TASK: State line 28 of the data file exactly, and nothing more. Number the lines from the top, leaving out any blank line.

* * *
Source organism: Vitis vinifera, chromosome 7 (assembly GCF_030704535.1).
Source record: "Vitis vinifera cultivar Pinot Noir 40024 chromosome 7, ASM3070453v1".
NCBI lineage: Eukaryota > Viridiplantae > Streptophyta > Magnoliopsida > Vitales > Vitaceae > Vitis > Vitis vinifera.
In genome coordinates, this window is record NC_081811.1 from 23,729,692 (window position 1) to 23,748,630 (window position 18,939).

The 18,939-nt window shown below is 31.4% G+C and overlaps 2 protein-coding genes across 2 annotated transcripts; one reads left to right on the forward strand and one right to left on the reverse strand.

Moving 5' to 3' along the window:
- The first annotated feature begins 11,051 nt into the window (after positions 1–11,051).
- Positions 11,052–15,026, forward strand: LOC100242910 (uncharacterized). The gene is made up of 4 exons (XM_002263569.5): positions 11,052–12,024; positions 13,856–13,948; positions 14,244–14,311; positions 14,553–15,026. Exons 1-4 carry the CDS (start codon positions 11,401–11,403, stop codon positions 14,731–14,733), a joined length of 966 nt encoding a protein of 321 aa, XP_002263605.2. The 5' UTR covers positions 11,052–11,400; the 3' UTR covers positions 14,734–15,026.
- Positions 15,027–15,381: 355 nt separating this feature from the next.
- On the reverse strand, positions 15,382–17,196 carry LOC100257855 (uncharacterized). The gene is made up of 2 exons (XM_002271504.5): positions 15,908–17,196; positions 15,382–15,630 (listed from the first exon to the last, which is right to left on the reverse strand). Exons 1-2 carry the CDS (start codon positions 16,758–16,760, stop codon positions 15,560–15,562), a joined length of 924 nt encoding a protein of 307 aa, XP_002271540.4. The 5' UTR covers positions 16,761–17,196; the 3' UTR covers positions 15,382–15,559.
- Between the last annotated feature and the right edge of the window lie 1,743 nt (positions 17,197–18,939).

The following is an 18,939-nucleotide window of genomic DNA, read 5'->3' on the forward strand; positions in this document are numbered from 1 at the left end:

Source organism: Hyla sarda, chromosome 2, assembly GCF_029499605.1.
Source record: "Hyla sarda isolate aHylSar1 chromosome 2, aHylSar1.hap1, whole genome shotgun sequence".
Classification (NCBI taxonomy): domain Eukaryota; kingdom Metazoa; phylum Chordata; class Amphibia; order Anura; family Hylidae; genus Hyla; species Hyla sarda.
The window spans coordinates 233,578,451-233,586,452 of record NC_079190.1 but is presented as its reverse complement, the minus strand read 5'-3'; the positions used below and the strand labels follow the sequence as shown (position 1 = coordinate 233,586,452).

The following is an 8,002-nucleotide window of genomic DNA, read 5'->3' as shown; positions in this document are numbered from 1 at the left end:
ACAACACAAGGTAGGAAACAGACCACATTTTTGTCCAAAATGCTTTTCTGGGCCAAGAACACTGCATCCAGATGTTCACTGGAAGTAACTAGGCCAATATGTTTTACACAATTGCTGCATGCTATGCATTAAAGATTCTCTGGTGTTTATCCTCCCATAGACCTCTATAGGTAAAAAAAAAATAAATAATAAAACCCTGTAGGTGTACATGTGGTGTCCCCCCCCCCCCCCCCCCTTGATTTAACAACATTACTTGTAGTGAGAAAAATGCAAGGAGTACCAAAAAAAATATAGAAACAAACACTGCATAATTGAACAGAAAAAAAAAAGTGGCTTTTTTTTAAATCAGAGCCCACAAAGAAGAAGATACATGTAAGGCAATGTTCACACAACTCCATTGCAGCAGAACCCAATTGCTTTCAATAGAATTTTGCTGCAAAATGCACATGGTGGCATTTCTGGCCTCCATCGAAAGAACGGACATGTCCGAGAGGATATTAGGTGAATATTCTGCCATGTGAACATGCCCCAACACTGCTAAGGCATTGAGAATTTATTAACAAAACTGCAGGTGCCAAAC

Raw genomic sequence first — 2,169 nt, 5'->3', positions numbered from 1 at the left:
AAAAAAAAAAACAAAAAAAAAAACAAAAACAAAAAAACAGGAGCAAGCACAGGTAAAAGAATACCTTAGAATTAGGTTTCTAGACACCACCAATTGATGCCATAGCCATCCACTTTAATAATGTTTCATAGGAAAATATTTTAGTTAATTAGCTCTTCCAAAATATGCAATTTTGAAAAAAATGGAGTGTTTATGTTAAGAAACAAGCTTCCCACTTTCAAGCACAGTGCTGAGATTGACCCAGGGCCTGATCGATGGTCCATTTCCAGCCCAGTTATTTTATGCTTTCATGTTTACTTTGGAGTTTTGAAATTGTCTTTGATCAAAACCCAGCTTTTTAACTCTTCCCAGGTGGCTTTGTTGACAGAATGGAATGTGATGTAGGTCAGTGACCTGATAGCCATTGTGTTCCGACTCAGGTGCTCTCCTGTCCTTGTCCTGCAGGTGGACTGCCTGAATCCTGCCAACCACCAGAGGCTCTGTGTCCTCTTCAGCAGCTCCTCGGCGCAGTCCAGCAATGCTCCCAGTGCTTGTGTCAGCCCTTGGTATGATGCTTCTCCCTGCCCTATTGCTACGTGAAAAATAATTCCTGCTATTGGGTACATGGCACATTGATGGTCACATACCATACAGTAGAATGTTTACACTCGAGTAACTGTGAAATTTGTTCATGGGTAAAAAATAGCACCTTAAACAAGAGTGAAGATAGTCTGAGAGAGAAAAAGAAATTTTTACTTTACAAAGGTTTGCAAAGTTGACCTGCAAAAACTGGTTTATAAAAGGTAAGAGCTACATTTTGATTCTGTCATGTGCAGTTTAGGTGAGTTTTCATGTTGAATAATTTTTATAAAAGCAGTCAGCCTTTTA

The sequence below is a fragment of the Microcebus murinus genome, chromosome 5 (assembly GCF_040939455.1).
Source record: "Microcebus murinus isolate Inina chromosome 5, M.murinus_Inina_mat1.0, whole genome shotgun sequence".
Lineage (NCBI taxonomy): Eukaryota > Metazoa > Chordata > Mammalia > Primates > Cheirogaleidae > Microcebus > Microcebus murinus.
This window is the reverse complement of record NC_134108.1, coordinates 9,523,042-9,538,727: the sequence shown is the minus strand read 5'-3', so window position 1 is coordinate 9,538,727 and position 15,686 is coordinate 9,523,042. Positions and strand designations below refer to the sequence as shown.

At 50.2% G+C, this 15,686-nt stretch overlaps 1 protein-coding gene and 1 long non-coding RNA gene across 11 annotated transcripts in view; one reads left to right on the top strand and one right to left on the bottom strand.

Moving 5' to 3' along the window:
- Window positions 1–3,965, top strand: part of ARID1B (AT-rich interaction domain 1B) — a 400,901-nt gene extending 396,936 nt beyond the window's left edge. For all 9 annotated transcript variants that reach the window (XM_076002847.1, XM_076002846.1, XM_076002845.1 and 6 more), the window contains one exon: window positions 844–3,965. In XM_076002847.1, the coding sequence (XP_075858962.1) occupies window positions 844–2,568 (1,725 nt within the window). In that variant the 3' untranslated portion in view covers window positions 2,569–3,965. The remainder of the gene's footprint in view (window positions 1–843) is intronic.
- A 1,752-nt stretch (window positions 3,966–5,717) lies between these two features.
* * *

- A 1,752-nt stretch (window positions 3,966–5,717) lies between these two features.